Taiwan is already a leader in semiconductor manufacturing, but can government investment and multinational partnerships help the country be a robotics leader? In my previous article, we looked at how Taiwanese companies and service robots are part of that nation’s automation strategy; now let’s look at robotics R&D.
Robotics research and development in Taiwan is supported by the government’s Technology Development Program (TDP), which has contributed over $10.1 million between 2011 and 2016 to fund ongoing efforts to advance the depth of industrial technologies and create innovative technologies.
“Based on Taiwan’s economic and strategic location and its advantages in R&D, the government is proactively encouraging domestic and overseas enterprises to set up R&D centers in Taiwan,” stated the Taiwan Ministry of Economic Affairs.
Meanwhile, the ministry has implemented “Productivity 4.0,” a program that will spend a total of more than $1.12 billion across nine years to raise Taiwan’s status in global markets through the deployment of advanced machine tools supporting metal processing, consumer electronics, food, health care, logistics, and agricultural businesses.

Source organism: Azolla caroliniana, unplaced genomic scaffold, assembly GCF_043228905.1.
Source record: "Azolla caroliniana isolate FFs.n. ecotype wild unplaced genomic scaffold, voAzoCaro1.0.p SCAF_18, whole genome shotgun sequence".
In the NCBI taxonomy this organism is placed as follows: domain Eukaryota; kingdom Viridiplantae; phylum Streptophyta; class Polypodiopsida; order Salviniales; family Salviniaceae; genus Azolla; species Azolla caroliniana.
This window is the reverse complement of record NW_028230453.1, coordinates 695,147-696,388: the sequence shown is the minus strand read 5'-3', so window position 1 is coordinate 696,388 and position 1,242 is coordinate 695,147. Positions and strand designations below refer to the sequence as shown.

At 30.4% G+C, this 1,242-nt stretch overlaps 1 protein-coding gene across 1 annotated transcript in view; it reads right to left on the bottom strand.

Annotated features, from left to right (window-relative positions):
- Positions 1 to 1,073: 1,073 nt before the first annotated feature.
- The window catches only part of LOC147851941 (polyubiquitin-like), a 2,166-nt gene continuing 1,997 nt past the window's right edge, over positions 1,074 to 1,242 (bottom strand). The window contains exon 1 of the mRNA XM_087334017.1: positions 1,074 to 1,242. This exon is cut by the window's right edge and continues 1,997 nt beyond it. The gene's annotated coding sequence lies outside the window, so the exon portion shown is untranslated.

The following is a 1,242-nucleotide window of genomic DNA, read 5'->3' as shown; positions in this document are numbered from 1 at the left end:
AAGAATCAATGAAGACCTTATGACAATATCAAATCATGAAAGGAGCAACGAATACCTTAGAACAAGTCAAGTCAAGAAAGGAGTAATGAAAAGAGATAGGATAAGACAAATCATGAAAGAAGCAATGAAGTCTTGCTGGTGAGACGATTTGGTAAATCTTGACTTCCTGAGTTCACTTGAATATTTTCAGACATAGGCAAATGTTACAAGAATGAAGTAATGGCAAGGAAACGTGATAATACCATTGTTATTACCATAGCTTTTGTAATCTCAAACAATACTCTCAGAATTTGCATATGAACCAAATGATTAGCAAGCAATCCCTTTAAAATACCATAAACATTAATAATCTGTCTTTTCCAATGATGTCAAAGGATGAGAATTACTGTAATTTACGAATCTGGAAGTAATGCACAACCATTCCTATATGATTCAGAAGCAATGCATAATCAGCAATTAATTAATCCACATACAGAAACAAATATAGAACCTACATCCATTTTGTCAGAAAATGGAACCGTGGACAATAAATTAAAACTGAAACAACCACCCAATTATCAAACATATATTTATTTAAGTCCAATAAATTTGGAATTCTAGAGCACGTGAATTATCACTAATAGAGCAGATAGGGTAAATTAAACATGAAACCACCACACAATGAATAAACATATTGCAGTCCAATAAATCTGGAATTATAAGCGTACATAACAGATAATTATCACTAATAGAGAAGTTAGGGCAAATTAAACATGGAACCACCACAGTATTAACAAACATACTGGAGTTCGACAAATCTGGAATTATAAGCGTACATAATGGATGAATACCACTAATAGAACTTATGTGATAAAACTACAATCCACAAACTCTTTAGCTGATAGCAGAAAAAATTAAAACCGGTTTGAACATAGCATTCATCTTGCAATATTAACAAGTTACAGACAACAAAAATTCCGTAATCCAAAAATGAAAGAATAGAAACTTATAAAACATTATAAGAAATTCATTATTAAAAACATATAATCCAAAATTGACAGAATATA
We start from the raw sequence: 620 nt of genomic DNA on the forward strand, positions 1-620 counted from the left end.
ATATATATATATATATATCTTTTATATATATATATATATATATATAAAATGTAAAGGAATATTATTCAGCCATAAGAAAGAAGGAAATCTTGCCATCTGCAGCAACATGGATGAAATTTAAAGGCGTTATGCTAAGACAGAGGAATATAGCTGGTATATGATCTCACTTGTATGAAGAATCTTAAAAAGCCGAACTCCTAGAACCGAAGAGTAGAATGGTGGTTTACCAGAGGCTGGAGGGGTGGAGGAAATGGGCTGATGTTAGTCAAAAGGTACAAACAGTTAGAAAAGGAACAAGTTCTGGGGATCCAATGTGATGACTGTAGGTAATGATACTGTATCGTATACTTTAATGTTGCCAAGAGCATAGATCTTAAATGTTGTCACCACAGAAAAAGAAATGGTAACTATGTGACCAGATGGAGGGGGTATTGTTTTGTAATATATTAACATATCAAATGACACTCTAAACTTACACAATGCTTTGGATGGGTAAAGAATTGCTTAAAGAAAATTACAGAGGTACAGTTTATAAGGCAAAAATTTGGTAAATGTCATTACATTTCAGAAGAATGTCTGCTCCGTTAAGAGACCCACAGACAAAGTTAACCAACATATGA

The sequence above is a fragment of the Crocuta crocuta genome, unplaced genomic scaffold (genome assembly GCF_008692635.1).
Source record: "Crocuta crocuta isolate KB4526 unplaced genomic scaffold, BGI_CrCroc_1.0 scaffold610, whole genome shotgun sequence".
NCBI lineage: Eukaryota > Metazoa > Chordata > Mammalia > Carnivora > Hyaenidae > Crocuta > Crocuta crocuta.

Robotics-related technologies included in the program include precision machinery, intelligent control, digital design, human-machine coordination, and knowledge-feedback technologies.
- In addition to industrial automation, Taiwan is looking to maintain its technical leadership through robotics R&D.
- Areas of focus at Taiwanese labs include artificial intelligence, human-machine interaction, and computer vision.